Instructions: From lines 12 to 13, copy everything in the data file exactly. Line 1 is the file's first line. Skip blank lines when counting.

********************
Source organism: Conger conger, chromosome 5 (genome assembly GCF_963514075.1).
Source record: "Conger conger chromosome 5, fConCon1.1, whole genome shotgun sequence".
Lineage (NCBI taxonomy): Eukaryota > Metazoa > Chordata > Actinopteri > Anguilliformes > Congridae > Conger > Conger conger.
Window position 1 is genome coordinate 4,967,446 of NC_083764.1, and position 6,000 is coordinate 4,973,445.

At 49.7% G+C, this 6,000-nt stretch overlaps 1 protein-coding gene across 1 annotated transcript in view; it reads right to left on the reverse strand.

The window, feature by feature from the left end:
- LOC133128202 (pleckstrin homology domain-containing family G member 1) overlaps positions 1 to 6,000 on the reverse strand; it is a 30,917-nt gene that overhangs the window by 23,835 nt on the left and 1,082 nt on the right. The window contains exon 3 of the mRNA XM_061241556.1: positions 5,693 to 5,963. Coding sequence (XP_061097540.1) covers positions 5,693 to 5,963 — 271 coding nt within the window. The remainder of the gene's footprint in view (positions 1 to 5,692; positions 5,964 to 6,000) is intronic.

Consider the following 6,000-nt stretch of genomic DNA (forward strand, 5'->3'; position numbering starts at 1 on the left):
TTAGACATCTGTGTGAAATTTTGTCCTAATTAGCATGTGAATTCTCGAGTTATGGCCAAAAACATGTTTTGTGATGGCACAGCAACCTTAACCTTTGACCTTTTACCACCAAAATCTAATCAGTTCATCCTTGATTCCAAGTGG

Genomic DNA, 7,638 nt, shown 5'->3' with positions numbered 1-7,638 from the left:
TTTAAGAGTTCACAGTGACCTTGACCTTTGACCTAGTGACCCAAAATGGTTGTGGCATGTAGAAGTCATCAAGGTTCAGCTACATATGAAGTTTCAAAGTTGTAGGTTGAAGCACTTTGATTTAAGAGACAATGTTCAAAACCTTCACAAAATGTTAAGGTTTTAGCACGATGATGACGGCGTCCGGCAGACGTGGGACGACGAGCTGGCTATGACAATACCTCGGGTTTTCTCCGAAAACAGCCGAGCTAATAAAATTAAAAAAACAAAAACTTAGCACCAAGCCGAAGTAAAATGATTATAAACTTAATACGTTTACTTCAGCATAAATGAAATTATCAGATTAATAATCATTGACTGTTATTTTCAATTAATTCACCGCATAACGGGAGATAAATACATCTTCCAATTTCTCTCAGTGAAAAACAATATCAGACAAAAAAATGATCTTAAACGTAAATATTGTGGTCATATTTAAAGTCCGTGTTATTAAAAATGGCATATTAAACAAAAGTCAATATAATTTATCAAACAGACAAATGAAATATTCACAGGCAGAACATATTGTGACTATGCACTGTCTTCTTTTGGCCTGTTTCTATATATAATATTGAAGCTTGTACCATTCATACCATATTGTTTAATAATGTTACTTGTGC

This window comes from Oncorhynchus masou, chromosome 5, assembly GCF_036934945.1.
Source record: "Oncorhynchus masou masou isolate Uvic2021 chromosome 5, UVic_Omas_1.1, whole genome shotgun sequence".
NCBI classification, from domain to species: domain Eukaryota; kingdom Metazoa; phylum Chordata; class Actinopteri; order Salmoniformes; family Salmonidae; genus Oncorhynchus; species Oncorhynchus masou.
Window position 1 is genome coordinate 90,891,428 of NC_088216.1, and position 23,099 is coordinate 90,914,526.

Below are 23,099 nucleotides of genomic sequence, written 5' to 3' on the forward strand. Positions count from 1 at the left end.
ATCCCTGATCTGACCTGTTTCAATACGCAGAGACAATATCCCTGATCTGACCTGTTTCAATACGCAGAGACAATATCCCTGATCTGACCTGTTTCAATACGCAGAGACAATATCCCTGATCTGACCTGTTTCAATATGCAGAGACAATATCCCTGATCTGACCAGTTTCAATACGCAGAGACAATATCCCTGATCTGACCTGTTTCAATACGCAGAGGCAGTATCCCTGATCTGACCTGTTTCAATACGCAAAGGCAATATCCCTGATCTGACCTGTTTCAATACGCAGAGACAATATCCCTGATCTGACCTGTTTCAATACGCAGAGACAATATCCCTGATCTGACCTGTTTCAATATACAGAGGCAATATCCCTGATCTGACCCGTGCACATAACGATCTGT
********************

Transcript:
This window comes from Oncorhynchus masou, chromosome 5, assembly GCF_036934945.1.
Source record: "Oncorhynchus masou masou isolate Uvic2021 chromosome 5, UVic_Omas_1.1, whole genome shotgun sequence".